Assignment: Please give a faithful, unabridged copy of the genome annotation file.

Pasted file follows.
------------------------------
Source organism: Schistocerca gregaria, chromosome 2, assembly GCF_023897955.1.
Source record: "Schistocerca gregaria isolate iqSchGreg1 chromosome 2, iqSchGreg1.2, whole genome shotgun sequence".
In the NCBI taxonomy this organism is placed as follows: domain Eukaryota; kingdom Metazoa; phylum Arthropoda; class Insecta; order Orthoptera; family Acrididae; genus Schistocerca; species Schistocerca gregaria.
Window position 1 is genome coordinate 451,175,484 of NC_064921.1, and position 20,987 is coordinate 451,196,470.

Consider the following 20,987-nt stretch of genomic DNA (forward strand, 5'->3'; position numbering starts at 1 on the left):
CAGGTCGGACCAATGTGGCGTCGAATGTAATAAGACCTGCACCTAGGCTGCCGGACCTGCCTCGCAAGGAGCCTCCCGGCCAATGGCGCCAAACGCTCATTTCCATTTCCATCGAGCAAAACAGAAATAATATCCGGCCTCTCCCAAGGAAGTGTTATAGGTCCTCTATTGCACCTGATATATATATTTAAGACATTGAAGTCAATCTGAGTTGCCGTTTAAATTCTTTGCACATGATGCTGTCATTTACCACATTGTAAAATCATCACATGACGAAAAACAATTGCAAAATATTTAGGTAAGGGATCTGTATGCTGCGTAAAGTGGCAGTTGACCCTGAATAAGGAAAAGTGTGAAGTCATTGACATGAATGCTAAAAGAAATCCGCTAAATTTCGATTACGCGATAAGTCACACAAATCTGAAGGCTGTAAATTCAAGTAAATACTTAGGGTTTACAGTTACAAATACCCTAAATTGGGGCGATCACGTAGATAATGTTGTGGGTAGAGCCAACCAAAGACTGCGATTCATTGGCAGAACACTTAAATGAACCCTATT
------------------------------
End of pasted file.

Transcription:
Source organism: Schistocerca gregaria, chromosome 2, assembly GCF_023897955.1.
Source record: "Schistocerca gregaria isolate iqSchGreg1 chromosome 2, iqSchGreg1.2, whole genome shotgun sequence".
In the NCBI taxonomy this organism is placed as follows: domain Eukaryota; kingdom Metazoa; phylum Arthropoda; class Insecta; order Orthoptera; family Acrididae; genus Schistocerca; species Schistocerca gregaria.
Window position 1 is genome coordinate 451,175,484 of NC_064921.1, and position 20,987 is coordinate 451,196,470.

Consider the following 20,987-nt stretch of genomic DNA (forward strand, 5'->3'; position numbering starts at 1 on the left):
CAGGTCGGACCAATGTGGCGTCGAATGTAATAAGACCTGCACCTAGGCTGCCGGACCTGCCTCGCAAGGAGCCTCCCGGCCAATGGCGCCAAACGCTCATTTCCATTTCCATCGAGCAAAACAGAAATAATATCCGGCCTCTCCCAAGGAAGTGTTATAGGTCCTCTATTGCACCTGATATATATATTTAAGACATTGAAGTCAATCTGAGTTGCCGTTTAAATTCTTTGCACATGATGCTGTCATTTACCACATTGTAAAATCATCACATGACGAAAAACAATTGCAAAATATTTAGGTAAGGGATCTGTATGCTGCGTAAAGTGGCAGTTGACCCTGAATAAGGAAAAGTGTGAAGTCATTGACATGAATGCTAAAAGAAATCCGCTAAATTTCGATTACGCGATAAGTCACACAAATCTGAAGGCTGTAAATTCAAGTAAATACTTAGGGTTTACAGTTACAAATACCCTAAATTGGGGCGATCACGTAGATAATGTTGTGGGTAGAGCCAACCAAAGACTGCGATTCATTGGCAGAACACTTAAATGAACCCTATT